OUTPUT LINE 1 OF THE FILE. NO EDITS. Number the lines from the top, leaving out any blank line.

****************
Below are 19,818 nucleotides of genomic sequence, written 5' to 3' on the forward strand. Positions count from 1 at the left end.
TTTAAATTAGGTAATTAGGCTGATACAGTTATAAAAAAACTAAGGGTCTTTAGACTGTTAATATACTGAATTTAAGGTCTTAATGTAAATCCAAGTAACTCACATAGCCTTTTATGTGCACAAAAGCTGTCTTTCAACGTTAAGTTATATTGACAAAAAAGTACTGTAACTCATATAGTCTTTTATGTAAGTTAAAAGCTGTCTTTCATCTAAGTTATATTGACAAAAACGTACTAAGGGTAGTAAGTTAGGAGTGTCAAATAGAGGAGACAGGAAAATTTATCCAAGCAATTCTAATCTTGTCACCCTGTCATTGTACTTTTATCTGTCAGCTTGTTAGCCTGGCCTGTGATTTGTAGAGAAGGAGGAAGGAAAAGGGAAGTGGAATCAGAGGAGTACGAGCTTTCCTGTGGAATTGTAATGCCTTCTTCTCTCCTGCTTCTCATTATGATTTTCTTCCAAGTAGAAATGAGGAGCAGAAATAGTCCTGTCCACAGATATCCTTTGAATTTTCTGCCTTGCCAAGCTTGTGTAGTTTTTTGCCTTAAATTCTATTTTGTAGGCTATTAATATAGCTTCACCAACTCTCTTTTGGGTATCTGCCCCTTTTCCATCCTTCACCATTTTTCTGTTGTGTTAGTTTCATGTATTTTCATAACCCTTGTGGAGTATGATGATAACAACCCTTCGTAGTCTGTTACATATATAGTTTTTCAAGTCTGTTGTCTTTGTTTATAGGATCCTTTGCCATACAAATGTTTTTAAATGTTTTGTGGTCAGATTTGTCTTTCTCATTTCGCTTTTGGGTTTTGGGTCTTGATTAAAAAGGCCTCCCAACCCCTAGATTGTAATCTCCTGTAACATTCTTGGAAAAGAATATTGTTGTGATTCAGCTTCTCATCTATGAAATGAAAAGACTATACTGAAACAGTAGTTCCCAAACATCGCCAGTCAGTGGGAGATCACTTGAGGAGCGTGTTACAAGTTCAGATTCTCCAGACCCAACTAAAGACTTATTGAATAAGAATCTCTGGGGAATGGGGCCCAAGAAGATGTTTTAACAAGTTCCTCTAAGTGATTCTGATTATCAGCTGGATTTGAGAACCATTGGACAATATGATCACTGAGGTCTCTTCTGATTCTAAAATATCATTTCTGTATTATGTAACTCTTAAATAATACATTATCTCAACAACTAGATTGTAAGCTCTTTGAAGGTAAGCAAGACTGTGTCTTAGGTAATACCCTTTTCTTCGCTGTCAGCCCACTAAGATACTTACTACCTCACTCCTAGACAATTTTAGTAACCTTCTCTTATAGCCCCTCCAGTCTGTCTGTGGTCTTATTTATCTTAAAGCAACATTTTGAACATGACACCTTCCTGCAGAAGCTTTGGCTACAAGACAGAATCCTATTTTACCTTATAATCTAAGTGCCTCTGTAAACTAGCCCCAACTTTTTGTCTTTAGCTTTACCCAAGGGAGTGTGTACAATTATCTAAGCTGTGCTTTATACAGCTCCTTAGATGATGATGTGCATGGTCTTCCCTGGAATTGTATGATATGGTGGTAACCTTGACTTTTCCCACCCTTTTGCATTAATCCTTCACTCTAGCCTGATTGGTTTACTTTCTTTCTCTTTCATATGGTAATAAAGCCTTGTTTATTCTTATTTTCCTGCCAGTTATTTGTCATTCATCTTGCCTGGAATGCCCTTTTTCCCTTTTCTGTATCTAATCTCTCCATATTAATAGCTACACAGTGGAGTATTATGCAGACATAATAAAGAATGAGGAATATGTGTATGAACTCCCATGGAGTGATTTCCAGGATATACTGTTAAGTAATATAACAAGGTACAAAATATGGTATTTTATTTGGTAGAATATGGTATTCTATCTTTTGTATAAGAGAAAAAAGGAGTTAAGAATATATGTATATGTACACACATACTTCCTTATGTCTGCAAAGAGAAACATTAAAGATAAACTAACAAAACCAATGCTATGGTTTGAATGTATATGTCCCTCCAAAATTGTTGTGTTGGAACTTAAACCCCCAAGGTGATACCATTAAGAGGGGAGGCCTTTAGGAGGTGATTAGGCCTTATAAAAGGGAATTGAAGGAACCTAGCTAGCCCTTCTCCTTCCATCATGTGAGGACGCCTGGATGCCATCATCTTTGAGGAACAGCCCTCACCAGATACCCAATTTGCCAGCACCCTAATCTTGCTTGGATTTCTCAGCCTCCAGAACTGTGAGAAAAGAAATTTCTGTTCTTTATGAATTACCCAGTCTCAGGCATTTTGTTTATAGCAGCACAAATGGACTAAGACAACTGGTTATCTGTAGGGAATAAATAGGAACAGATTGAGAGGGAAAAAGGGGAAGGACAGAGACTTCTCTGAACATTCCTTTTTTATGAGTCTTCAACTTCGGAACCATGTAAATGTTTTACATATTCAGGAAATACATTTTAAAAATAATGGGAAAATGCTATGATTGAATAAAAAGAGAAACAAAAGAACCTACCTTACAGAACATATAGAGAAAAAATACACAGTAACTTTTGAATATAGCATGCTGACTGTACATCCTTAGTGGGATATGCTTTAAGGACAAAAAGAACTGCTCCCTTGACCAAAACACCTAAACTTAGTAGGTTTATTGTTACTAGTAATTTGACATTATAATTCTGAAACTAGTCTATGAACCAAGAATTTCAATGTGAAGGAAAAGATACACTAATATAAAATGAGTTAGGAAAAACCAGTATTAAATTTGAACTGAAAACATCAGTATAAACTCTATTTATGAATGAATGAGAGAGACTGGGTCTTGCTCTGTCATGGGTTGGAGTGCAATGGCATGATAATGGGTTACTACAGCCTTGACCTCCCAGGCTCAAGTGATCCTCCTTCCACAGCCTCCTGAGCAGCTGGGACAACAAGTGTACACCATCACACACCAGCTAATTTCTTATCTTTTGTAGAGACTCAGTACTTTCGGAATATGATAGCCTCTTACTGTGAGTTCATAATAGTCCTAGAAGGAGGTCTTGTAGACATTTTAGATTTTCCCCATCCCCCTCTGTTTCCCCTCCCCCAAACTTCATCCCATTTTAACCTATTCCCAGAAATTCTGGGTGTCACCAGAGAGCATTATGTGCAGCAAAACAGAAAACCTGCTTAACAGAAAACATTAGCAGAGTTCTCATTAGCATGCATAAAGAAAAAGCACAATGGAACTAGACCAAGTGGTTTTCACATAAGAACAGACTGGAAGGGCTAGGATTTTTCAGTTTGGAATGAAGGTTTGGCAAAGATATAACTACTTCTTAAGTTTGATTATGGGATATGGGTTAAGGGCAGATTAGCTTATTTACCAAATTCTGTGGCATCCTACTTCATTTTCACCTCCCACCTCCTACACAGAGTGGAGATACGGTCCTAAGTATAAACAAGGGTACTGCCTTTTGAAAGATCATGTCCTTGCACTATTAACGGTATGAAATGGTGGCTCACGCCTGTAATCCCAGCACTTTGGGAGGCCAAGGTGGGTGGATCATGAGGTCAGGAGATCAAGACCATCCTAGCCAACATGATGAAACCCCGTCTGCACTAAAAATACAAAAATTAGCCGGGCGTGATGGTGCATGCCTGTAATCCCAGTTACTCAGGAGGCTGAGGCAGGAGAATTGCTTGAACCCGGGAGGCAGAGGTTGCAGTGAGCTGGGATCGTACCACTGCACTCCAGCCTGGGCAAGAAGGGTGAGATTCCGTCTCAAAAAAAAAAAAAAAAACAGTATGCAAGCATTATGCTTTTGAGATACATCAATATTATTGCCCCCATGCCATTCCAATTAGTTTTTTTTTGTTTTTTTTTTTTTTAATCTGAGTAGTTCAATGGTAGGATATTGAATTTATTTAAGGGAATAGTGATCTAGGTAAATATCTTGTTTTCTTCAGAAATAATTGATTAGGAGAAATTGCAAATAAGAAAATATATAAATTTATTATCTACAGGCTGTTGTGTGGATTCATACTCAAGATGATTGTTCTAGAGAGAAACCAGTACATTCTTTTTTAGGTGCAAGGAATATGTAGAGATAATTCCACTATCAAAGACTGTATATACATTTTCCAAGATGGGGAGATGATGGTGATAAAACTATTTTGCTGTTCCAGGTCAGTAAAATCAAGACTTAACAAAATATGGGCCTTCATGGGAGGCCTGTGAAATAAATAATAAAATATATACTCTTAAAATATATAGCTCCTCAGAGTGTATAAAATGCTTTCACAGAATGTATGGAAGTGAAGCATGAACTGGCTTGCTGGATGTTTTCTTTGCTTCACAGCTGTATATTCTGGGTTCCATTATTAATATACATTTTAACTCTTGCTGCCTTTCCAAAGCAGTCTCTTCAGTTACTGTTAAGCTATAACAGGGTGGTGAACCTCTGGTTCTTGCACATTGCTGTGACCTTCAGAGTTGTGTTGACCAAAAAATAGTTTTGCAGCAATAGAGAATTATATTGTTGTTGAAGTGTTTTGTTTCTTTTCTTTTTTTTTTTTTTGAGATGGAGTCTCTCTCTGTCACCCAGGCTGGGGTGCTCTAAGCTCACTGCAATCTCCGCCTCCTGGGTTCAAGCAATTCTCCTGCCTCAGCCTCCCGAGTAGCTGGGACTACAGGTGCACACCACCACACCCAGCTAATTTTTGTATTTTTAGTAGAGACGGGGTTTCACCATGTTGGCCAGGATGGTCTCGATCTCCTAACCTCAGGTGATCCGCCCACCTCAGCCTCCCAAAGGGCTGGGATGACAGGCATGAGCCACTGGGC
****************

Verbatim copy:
Below are 19,818 nucleotides of genomic sequence, written 5' to 3' on the forward strand. Positions count from 1 at the left end.